Most people without experience of keeping snakes expect these creatures to spend most of their time curled up in a ball in their enclosure without moving much at all. But when a snake becomes much more active, it can appear to inexperienced eyes as though it is acting strange and perhaps giving the impression that maybe something is wrong.
Well, there are a few reasons why a snake might become more active than expected. The first is the simple reason that it may be hungry. Snakes are naturally going to move about more when on the hunt for food.
When in their natural habitat, snakes react to certain smells in their surroundings that alert them to the presence of food or danger. When sensing food is about, they start to move, albeit slowly. For most snakes, stealth and surprise are their two most important tools. They typically like to ambush their prey by lying in wait where they expect it to be.
Snakes in captivity do not need to lie in wait as food is provided for them. However, when hungry you might notice your snake begin to move about more looking for something to eat.
Is Your Snake Looking for a Mate?
Male snakes also become more active when on the lookout for a mate. Most healthy snakes reach sexual maturity between two and three years old (depending on the species). There are some types of snake, such as the Burmese python and the black rat snake, which take another two to three years before being ready to reproduce.
In the wild, a snake’s breeding season is activated by a variety of factors such as sunlight, temperature, rainfall, and the availability of food. Males can become aggressive as they search for females and will fight with other male snakes for the attentions of the female. They try to show off their strength and dominance so as to be the one she chooses. Nevertheless, not all females are keen to reproduce at that particular time as they require good energy stores and must be in good health. Carrying live young can be physically draining for snakes, so it is up to the female to mate or not.
In captivity, male snakes might become more active when they reach sexual maturity as they search for a female to mate with, so you might notice an increase in activity when your snake reaches around four or five years old.
Sometimes a sudden increase in the activity in a snake will be the result of environmental factors or poor husbandry. It could be something as simple as an incorrect humidity level or an ambient temperature that is too high.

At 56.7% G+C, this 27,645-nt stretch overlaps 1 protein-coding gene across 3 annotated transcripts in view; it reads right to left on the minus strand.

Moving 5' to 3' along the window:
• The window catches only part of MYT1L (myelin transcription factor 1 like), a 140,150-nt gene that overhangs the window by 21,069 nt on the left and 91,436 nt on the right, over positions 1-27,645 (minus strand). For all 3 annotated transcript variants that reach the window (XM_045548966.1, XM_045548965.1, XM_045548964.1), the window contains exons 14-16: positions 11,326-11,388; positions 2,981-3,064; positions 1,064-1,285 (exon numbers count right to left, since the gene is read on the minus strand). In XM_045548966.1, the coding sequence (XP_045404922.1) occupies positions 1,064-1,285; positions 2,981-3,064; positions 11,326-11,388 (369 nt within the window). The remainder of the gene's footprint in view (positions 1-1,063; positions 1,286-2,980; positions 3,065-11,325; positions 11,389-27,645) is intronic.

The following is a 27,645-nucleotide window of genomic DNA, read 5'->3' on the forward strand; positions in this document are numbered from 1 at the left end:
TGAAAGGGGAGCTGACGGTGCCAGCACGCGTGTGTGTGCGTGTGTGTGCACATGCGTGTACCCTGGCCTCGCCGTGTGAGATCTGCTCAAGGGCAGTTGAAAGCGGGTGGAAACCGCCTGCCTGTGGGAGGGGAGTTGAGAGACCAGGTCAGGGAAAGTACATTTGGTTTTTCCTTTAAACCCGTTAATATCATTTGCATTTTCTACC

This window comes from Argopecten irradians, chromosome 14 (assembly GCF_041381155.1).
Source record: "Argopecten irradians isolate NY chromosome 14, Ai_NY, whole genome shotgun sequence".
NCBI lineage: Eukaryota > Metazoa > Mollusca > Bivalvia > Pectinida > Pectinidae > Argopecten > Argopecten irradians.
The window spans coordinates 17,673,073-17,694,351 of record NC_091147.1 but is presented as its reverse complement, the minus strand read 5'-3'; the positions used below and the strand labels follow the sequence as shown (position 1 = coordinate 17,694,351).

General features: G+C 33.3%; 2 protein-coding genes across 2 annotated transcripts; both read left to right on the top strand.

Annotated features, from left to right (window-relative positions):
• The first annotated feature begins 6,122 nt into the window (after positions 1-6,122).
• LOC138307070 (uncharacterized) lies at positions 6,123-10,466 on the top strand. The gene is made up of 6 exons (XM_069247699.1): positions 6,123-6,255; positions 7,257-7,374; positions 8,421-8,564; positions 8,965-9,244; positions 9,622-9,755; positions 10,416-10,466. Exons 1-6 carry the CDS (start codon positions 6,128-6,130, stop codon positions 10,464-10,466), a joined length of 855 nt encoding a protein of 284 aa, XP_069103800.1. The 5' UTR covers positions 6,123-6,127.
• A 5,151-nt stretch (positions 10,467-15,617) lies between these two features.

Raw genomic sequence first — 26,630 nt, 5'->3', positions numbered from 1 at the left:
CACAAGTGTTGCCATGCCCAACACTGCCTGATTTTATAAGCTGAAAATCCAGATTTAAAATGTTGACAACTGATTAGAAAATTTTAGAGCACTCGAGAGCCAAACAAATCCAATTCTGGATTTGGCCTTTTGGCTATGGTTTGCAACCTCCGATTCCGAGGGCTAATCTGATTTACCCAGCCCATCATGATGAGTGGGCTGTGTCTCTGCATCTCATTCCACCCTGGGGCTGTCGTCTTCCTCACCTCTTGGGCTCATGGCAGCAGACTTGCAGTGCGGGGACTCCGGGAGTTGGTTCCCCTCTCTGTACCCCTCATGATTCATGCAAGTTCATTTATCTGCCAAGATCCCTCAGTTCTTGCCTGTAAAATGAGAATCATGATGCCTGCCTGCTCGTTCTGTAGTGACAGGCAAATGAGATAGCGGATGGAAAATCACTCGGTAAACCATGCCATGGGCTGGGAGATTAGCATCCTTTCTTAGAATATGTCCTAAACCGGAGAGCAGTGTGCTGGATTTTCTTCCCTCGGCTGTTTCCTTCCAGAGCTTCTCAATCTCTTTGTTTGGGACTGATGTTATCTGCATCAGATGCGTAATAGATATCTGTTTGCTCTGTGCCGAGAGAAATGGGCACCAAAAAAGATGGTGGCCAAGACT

Most exotic pets require very specific conditions that replicate their natural environment. As snakes are cold blooded creatures, they require an external heat source. You will need to have a temperature gradient in your snake’s enclosure with a cool and warm side. The cool side should be between 75F and 80F, while the warm end needs to be between 85F and 95F. If temperatures get too high, your snake might become distressed and discontented.
The environment should also be humid to assist, among other things, with the shedding process. The actual humidity level required will depend on the type of snake you have, which makes sense as different snakes hail from different regions of the world. It is important to do your research before buying any snake to ensure you can create an environment that is as close to its natural habitat as possible.
Is Your Snake Naturally More Active?
While snakes are not particularly known for being active creatures, there are certain species of snake that are more active than others. Those that tend to be more active are usually the smaller and lighter variety that nature has designed to be active hunters. Such snakes include milk snakes, rat snakes, and corn snakes. Other larger snakes, like ball pythons, do not actively hunt; rather, these species lie in wait for prey to come to them.
As discussed, some snakes are naturally more active than others but if you have noticed that your snake has become more active than usual, there is likely a good reason for it. The main reasons will be hunger, searching for a mate, or incorrect temperature or humidity levels. It is also worth checking to ensure that your snake’s enclosure is large enough for it to move around in. If it is too cramped, the snake might feel uncomfortable and may be trying to find a way to escape.
- Featured Image (Caramel Burmese Python): Mark J Andrews II – CC BY-SA 3.0.
- Red Milk Snake: Mike Pingleton – CC BY-SA 3.0.
- Rough Green Snake: Asklēpiós – CC BY-SA 4.0.
- Ball Python: Mokele – CC BY-SA 3.0.
- Green Tree Python: Micha L. Rieser
- Corn Snake: public domain.
- Boa Constrictor: Pavel Ševela – CC BY-SA 4.0.
- Western Hognose Snake: LA Dawson – CC BY-SA 2.5.